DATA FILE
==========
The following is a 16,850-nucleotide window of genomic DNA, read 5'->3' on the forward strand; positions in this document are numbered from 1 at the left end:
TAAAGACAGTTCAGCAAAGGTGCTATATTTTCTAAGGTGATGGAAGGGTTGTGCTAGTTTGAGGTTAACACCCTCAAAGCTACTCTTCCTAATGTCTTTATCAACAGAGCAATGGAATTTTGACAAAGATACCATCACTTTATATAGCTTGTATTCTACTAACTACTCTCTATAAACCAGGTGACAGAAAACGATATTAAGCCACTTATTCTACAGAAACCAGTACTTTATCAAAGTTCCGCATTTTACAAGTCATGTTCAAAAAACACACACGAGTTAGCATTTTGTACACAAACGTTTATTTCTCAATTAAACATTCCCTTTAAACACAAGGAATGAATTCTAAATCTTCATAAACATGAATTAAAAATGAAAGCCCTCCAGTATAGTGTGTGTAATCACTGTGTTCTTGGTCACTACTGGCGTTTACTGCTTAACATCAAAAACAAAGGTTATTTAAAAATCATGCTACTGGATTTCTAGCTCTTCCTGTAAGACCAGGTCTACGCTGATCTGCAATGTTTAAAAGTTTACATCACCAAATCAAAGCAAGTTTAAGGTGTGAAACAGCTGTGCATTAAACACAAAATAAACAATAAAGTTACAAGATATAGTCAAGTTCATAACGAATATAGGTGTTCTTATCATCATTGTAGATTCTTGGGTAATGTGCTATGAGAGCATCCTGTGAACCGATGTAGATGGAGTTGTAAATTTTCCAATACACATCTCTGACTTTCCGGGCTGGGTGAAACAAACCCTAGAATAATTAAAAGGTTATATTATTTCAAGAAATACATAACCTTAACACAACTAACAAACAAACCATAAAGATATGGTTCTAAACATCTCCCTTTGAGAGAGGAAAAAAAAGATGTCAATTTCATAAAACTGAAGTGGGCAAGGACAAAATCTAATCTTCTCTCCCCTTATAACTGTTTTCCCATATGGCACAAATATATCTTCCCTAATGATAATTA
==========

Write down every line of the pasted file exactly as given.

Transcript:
The following is a 16,850-nucleotide window of genomic DNA, read 5'->3' on the forward strand; positions in this document are numbered from 1 at the left end:
TAAAGACAGTTCAGCAAAGGTGCTATATTTTCTAAGGTGATGGAAGGGTTGTGCTAGTTTGAGGTTAACACCCTCAAAGCTACTCTTCCTAATGTCTTTATCAACAGAGCAATGGAATTTTGACAAAGATACCATCACTTTATATAGCTTGTATTCTACTAACTACTCTCTATAAACCAGGTGACAGAAAACGATATTAAGCCACTTATTCTACAGAAACCAGTACTTTATCAAAGTTCCGCATTTTACAAGTCATGTTCAAAAAACACACACGAGTTAGCATTTTGTACACAAACGTTTATTTCTCAATTAAACATTCCCTTTAAACACAAGGAATGAATTCTAAATCTTCATAAACATGAATTAAAAATGAAAGCCCTCCAGTATAGTGTGTGTAATCACTGTGTTCTTGGTCACTACTGGCGTTTACTGCTTAACATCAAAAACAAAGGTTATTTAAAAATCATGCTACTGGATTTCTAGCTCTTCCTGTAAGACCAGGTCTACGCTGATCTGCAATGTTTAAAAGTTTACATCACCAAATCAAAGCAAGTTTAAGGTGTGAAACAGCTGTGCATTAAACACAAAATAAACAATAAAGTTACAAGATATAGTCAAGTTCATAACGAATATAGGTGTTCTTATCATCATTGTAGATTCTTGGGTAATGTGCTATGAGAGCATCCTGTGAACCGATGTAGATGGAGTTGTAAATTTTCCAATACACATCTCTGACTTTCCGGGCTGGGTGAAACAAACCCTAGAATAATTAAAAGGTTATATTATTTCAAGAAATACATAACCTTAACACAACTAACAAACAAACCATAAAGATATGGTTCTAAACATCTCCCTTTGAGAGAGGAAAAAAAAGATGTCAATTTCATAAAACTGAAGTGGGCAAGGACAAAATCTAATCTTCTCTCCCCTTATAACTGTTTTCCCATATGGCACAAATATATCTTCCCTAATGATAATTA